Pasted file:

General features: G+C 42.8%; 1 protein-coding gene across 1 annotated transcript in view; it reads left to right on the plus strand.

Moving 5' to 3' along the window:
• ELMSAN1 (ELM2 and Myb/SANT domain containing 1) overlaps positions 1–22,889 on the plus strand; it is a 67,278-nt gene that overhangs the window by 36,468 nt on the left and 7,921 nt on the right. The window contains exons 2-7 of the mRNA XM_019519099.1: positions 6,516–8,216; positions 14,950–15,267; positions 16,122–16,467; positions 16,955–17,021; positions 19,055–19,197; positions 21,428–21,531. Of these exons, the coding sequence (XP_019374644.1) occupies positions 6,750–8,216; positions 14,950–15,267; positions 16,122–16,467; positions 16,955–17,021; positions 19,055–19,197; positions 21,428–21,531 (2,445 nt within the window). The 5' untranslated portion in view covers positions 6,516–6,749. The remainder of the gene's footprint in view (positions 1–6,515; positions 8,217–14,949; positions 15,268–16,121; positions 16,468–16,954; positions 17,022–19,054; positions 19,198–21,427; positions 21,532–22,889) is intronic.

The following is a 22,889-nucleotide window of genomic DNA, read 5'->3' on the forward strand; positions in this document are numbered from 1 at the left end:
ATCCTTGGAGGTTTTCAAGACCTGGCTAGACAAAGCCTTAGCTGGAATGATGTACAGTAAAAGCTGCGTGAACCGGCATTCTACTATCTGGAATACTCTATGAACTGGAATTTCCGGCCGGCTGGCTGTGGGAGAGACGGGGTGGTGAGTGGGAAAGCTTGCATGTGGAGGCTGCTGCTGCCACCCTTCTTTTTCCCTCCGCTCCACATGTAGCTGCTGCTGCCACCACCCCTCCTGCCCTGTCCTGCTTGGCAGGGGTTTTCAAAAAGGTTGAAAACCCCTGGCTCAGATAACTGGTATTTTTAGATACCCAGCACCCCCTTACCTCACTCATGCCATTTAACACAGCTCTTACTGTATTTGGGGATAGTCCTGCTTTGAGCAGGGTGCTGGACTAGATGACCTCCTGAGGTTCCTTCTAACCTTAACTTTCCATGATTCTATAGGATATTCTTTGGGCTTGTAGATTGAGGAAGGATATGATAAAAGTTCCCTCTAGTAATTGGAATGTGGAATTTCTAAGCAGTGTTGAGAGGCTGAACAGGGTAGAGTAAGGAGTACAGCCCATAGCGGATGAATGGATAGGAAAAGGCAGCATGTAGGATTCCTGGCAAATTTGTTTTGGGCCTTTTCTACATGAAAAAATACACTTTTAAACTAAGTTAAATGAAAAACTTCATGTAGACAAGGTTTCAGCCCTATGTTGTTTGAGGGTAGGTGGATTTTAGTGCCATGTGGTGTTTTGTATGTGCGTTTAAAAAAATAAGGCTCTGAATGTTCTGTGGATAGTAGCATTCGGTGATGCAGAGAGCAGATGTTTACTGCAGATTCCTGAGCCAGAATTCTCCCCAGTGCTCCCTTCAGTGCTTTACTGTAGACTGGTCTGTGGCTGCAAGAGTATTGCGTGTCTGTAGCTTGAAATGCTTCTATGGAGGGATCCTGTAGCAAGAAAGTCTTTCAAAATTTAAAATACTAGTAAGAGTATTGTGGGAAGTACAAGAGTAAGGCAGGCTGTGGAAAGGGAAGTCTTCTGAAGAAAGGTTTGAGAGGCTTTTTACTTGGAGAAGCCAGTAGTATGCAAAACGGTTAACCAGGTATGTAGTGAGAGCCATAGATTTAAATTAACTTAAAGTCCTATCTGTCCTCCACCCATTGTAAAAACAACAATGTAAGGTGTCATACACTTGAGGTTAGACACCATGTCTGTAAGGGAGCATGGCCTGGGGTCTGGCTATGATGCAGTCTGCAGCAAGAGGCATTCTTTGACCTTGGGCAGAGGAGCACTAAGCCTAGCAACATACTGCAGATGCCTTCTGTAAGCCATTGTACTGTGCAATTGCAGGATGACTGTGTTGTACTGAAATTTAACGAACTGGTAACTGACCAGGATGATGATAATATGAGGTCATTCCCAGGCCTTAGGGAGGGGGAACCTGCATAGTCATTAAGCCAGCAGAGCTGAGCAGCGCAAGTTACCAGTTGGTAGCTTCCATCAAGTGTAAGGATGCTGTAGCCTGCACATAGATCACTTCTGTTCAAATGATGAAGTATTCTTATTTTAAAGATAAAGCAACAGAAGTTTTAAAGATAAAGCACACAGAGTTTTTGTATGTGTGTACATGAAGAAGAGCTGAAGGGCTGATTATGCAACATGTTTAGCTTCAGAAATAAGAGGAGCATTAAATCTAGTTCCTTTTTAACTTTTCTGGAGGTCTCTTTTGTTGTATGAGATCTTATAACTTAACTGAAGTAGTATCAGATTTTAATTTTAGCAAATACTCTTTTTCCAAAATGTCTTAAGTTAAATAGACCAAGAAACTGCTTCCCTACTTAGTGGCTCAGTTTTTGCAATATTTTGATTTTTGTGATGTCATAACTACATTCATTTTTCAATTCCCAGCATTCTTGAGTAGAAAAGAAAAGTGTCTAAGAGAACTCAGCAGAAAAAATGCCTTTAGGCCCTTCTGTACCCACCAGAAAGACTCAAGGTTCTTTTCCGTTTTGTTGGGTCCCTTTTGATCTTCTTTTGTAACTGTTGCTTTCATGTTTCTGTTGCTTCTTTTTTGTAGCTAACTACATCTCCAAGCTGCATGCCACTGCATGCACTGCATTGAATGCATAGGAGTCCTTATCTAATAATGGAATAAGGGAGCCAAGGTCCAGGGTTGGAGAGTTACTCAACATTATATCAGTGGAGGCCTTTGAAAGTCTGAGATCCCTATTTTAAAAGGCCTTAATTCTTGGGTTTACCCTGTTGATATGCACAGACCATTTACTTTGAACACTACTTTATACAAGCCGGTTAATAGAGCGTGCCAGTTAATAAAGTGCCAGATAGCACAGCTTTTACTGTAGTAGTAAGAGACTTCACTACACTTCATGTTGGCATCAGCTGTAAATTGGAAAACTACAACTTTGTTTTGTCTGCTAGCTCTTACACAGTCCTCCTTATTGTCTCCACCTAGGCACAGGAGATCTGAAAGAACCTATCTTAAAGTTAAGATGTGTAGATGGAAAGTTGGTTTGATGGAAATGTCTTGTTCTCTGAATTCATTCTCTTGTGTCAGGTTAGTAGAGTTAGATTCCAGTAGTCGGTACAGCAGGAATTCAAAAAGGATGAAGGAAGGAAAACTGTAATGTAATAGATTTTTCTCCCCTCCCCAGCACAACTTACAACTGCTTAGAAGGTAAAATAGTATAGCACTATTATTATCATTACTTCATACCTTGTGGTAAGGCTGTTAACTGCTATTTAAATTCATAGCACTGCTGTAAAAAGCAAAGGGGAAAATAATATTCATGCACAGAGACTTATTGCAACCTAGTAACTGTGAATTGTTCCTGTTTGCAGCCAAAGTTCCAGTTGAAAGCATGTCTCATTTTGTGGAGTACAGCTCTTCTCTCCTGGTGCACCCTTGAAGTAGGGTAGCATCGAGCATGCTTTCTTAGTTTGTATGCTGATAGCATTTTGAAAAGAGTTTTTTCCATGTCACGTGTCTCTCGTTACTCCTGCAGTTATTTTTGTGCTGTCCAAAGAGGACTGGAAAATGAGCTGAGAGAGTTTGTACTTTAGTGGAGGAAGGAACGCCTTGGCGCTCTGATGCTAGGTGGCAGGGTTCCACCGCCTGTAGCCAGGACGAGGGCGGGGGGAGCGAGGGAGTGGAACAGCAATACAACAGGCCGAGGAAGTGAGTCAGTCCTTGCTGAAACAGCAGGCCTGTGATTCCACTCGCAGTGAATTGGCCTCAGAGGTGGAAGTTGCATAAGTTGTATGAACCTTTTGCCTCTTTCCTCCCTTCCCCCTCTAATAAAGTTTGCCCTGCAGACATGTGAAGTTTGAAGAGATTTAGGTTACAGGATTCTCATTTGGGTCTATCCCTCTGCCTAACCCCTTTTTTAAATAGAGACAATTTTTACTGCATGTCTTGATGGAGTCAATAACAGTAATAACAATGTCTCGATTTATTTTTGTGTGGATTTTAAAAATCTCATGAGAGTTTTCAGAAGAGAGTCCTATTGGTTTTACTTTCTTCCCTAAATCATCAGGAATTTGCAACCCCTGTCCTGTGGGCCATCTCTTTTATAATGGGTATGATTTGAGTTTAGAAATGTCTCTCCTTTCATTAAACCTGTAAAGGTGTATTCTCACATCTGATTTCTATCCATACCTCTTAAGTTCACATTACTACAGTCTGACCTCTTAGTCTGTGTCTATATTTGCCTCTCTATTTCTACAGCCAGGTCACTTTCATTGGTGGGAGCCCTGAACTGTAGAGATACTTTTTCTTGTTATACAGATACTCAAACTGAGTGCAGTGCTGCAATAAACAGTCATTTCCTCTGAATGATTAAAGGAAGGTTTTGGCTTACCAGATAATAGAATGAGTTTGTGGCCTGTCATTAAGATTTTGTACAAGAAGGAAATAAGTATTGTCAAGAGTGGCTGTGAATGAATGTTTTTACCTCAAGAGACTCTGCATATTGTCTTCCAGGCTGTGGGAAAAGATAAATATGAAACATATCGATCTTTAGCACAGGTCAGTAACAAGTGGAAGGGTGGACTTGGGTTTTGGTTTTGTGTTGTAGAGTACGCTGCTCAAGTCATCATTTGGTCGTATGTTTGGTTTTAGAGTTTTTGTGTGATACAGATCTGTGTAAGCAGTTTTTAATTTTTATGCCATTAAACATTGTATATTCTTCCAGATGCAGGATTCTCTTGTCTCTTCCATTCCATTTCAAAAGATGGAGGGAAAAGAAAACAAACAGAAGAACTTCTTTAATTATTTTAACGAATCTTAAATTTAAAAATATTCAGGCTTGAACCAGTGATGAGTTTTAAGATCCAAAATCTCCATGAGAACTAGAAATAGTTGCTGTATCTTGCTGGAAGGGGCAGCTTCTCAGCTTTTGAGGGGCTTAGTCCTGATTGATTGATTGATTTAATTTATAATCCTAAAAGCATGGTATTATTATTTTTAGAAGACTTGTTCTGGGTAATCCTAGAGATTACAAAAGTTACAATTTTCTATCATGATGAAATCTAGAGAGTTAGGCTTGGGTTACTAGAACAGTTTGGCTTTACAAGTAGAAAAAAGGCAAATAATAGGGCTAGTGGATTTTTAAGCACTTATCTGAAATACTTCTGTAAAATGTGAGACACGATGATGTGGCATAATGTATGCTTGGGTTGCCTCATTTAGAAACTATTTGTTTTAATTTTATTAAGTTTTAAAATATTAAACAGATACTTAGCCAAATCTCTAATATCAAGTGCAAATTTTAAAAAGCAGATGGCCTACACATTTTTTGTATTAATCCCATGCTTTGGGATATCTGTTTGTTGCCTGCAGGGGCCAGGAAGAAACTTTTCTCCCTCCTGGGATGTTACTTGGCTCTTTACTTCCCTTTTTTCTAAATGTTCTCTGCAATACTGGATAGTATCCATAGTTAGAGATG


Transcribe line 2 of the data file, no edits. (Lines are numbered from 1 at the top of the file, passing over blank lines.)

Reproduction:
Moving 5' to 3' along the window: